Whiskey When We’re Dry
by John Larison
reviewed by Henry Hughes
John Larison’s Whiskey When We’re Dry has all the classic elements of a Western saga: endlessly promising yet punishing land, tobacco and booze, corrupt lawmen and kindly prostitutes, good guys and bad guys with guns blazing. But it’s the particular story of our hero, Jesse, and her gender fluidity that makes this a truly excellent book.
It’s the 1880s, west of the Rockies, and seventeen-year-old Jessilyn Harney is in trouble. Her Mexican mother died giving birth to her, and her father, a traumatized Civil War veteran, struggles against ranch poverty, drought, and cattle rustlers, to raise her and her feisty brother, Noah. “Pa was a good soul, full of respect for the women in his life,” Jessilyn tells us, “which might be the straightest measure of a man.” Her valuations of men and women prove useful. She performs the traditional woman’s role at the homestead, but also surreptitiously studies her father’s shooting lessons with Noah, then fires the guns herself. “House duties was my calling, but there was something else growing in me too. For those hours I held the Colt I was more than me.” When her father dies and her brother runs off and becomes an outlaw, Jessilyn encounters scheming neighbors and a lecherous sheriff, and learns that the Wild West is no place for a teenage girl on her own. Cutting her hair, binding her chest, and pulling on Noah’s old clothes, she packs her guns and gallops off on a beloved mare, Ingrid, hoping to find her brother and bring him home.
Much of the brilliance of the novel rides on Larison’s first-person narration. Although educated on the barest biblical literacies and family yarns, Jesse’s narration is astute and philosophical, her lyrical loping voice soaked in territorial vernaculars and personal grit: “We heard nothing but for the falling snow and the hooves of our own hearts.”
Jesse deftly plays her role as a man, even when her biological gender is exposed by a sympathetic prostitute: “You ain’t the only man to pass through here who ain’t a man.” There are other women and men emotionally and sexually attracted to Jesse, and these scenes of intimacy, especially the bunkroom talks with Greenie, a closeted gay guardsman, are written beautifully. “I can’t never touch what I want. Do you know that trouble?” Greenie asks Jesse. “I know that trouble,” she empathizes.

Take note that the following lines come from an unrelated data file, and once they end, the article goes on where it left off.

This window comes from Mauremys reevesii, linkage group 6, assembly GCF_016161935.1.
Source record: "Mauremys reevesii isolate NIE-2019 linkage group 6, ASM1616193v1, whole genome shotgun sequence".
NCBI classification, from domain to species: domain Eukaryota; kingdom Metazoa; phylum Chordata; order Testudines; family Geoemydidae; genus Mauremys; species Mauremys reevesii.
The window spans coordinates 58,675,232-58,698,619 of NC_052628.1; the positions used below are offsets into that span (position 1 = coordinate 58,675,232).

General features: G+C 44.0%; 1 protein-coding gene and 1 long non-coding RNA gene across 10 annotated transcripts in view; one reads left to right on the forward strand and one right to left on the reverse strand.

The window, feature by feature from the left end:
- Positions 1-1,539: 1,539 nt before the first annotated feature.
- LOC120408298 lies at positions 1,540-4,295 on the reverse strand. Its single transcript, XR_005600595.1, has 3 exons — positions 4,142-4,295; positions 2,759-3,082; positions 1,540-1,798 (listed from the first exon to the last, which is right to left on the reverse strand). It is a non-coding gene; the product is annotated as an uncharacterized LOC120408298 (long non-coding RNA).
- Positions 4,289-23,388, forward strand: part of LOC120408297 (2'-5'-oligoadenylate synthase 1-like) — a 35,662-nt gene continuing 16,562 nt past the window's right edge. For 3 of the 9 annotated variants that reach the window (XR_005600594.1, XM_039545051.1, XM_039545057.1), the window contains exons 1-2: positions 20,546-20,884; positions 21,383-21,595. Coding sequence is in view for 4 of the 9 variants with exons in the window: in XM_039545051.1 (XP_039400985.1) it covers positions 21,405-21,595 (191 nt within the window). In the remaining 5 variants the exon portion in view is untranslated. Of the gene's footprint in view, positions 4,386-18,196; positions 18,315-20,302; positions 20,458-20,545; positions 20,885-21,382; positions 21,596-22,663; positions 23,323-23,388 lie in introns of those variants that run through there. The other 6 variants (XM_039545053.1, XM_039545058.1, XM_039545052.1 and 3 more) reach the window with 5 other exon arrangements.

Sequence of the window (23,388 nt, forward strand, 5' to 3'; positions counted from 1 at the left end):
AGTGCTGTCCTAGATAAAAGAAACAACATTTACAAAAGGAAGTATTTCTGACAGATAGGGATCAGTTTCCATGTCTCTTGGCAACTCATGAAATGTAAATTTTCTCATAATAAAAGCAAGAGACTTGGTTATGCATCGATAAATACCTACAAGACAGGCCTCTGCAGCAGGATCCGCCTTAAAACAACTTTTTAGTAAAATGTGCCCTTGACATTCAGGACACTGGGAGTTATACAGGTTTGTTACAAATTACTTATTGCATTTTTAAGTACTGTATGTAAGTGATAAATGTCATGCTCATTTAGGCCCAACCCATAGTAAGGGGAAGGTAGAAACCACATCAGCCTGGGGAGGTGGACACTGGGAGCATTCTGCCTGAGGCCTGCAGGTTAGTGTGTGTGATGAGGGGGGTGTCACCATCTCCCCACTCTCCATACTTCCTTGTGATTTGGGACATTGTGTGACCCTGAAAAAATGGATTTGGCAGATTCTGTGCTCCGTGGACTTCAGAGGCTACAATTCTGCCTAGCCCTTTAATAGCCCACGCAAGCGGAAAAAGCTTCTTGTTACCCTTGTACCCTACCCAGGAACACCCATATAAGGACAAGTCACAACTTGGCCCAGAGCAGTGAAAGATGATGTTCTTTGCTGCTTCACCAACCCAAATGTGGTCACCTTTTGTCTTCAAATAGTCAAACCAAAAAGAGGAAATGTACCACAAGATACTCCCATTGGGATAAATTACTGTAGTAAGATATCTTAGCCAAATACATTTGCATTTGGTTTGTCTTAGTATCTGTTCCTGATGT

The dynamics of loving and fighting enflame many Westerns, and perhaps in order to blast the old barriers of gender, sexuality, and to a lesser degree, race, Larison must reload the old American passion for guns. Jesse’s great skill is shooting—and betting matches earn big, especially among men with big egos. The shooting contests and duels are suspenseful, terrifying, authentic and well researched by an author who knows his weapons. Jesse earns the attention of the governor, who signs her into his guard. The big mission is to catch the infamous outlaw, Noah Harney. Jesse needs the work offered by the governor, but she feels blood is thicker than water, and she’s determined to go above the law and help her sibling.
The governor is a colorfully stereotyped wealthy and corrupt frontier magnet exploiting the land and its people. When he finds out that his daughter, engaged to a wealthy senator, is actually in love with his black servant, he has the man killed. The gala wedding of the governor’s daughter and the senator is overthrown, however, by Noah Harney and his gang. Jesse thrills to be reunited with her brother, and she soon meets gang member Annette, a tough, hard drinking, gun slinging cis woman who dresses as a man. Noah leads the gang to a mountain redoubt and its fledgling utopia. Jesse learns that her brother is a Butch Cassidy brand of hero, helping the common folks while fighting government and corporate corruption. He is also a feverishly charismatic John Brown-like prophet with a cult following. The novel hovers a bit too long over this hideout citadel, and though it gives Jesse and Annette time to fall in love—their bathing scene is wonderful—the intensity of the earlier drama fades. Until the end, that is, when Jesse survives a deadly ambush to fight on—bloody Tarantino style—for freedom and justice.
Jesse adopts her male role out of necessity, but she comes to live it very comfortably. Do we know which gender she truly prefers? Does it matter? All we need to know is her humanity and courage—like those of Charley Parkhurst, whom Larison researched for this novel. Born Charlotte, Parkhurst ran away from an orphanage and lived as a man, becoming one of California’s most famous stagecoach drivers. Upon their death in 1879, it was revealed that Parkhurst was anatomically female. The San Francisco papers praised Parkhurst’s “nerve, courage, coolness and endurance, and the almost romantic personal bravery that enables one to fight one’s way through the ambush of an enemy.” Sounds like Jesse Harney.